THE CULTURE OF EXCESS By J. R. Slosar
In the wake of buckling markets, banks knocked to their knees, and massive amounts of presumed wealth revealed as the product of self-deception and breathtaking criminality, an age of indulgence has dramatically impacted American life. Economically, we understand how it happened, but why it happened is more of a mystery. What psychological factors fueled the years of excess and, more important, how do we refocus ourselves for a more rational, self-controlled future?
As J. R. Slosar shows in this urgent, sometimes startling volume,the nation’s fast-and-loose approach to money was, in fact, a symptom of a more widespread pattern of excessive behavior. In The Culture of Excess: How America Lost Self-Control and Why We Need to Redefine Success, Slosar portrays an America where the drive to succeed and the fear of missing out manifested itself not only in self-entitled corporate fraud, but in everything from sharp rises in obesity and cosmetic medical procedures to equally troubling increases in eating disorders, panic attacks, and outbreaks of uncontrollable rage.
Illustrating its thesis with numerous vignettes and case studies, The Culture of Excess is the first book to assess the impact of economic and social factors on the nation’s psychological well-being. It shows how capitalism, technology, and media interact and become additive factors in the loss of self-control, and it explains how the compromises made in adapting to intense economic competition lead to a false sense of self and reality. Narcissism, productive narcissism, psychopathy, rigidity and self destruction, perfectionism, the illusion of success, and identity achievement all come into play as Slosar diagnoses the psychological drivers behind this indulgent age, offering his prescription for helping “Generation Me” become “Generation We.”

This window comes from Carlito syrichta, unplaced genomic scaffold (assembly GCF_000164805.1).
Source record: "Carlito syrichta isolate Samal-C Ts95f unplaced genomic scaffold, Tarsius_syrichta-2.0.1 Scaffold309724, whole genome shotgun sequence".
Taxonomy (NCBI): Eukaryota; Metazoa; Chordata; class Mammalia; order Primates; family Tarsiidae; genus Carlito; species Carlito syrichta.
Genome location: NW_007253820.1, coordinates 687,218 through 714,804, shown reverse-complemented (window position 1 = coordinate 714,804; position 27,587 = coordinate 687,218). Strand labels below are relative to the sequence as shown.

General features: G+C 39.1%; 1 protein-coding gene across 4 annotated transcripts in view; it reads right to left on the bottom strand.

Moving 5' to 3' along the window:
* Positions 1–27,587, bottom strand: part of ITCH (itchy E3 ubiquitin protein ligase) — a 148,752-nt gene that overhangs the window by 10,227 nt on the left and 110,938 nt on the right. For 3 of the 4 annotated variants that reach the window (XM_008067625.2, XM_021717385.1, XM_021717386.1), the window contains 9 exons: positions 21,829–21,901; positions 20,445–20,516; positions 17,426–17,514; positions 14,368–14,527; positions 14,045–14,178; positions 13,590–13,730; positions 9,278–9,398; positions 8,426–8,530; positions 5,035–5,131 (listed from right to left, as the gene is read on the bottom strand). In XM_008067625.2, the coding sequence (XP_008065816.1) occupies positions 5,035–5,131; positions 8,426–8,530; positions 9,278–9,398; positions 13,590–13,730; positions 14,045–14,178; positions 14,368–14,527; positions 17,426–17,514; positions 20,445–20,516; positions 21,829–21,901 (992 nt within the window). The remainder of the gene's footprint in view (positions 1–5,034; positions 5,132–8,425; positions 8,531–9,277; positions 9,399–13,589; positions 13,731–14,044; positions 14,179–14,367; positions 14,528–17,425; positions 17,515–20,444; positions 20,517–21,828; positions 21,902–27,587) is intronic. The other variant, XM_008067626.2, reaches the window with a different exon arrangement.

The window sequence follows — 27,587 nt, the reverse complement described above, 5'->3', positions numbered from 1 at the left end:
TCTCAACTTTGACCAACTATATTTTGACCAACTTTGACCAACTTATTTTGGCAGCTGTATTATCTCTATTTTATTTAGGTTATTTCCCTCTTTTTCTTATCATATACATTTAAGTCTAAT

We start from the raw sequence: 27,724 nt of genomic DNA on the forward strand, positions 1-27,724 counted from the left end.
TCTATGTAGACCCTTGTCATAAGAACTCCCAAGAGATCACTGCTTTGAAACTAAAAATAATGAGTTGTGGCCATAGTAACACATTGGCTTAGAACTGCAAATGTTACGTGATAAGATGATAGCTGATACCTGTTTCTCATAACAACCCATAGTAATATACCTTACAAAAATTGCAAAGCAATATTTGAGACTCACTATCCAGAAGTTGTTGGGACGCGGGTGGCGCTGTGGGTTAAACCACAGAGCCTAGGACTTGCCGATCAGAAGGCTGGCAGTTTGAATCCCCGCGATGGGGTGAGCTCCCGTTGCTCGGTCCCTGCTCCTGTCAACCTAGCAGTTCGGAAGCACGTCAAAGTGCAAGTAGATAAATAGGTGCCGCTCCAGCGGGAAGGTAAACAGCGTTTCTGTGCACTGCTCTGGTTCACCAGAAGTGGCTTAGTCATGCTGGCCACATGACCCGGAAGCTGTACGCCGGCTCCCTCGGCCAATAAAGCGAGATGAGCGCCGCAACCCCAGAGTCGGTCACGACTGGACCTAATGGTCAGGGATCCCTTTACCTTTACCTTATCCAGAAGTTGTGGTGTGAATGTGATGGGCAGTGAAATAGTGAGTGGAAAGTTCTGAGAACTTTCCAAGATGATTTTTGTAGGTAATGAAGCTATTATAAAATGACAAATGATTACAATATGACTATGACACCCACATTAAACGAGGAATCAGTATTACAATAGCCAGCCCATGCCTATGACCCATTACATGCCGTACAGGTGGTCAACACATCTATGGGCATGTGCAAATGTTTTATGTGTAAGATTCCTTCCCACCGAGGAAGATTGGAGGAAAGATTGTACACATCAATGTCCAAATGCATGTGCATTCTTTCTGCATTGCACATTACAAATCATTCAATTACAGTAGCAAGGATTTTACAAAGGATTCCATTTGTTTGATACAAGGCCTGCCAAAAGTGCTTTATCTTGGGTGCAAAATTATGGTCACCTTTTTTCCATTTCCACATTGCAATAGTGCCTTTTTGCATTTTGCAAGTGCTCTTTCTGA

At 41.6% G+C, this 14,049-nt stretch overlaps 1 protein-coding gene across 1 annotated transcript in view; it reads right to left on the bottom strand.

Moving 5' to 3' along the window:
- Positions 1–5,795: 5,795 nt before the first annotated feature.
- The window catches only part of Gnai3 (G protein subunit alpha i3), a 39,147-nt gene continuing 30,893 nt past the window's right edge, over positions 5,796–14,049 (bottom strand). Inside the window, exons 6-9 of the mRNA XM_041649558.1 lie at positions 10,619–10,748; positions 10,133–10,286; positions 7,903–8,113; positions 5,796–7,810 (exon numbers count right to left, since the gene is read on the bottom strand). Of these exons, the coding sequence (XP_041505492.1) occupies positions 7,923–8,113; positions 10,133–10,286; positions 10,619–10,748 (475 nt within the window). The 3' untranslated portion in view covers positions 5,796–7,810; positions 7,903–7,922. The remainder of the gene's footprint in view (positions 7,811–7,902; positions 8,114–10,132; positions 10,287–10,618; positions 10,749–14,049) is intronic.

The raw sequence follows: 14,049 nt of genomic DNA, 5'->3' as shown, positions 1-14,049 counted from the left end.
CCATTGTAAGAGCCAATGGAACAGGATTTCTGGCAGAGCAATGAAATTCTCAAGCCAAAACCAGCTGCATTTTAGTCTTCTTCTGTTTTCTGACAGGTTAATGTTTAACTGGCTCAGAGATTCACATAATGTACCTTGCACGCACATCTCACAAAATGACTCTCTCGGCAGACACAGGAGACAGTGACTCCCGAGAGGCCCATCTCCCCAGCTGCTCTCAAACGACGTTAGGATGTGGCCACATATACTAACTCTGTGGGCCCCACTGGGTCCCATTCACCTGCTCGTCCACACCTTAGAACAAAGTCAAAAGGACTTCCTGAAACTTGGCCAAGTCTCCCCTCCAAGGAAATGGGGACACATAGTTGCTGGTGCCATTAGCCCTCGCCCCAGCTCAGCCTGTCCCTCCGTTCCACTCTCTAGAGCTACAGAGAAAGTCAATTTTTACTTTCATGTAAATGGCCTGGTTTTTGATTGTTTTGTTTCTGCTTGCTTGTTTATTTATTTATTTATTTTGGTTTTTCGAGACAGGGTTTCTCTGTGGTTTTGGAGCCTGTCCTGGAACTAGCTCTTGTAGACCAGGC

When I first started reading this book I was amazed at how many of the unacceptable traits of excess I personally display. Not a very pretty revelation, as you can well imagine. But a very powerful reason to keep reading, which I did.
The cultural narcissism that Author Jay Slosar explains in detail, with accompanying stats, is downright scary. Another exposure is how religion gets caught up in today’s Market Place Mania. This is consumer manipulation on a grand scale. Disturbing!
With healthcare being on everyone’s minds these days, I encourage you to pay very close attention to Chapter 5, HEALTH CARE: Waste, Excess, and Brokers.As you read The Culture of Excess by Slosar, grab a dictionary, grab a notepad, and keep a bottle of your favorite headache remedy at hand. Not because reading this work is painful, but because the information Slosar dispenses will, I guarantee, make your head hurt as you contemplate the intolerable state of our society, of which you and I are fully a part.
A complimentary review copy of this book was provided by the author.
“Consumer choices are not fully influenced by free will, but by cultural demands.”
“Our adaptation involves accepting as real an environment that bombards us with hype, exaggerations, and outright falsehoods.”
“I guess we could say we have a great health care system—as long as you do not get sick.”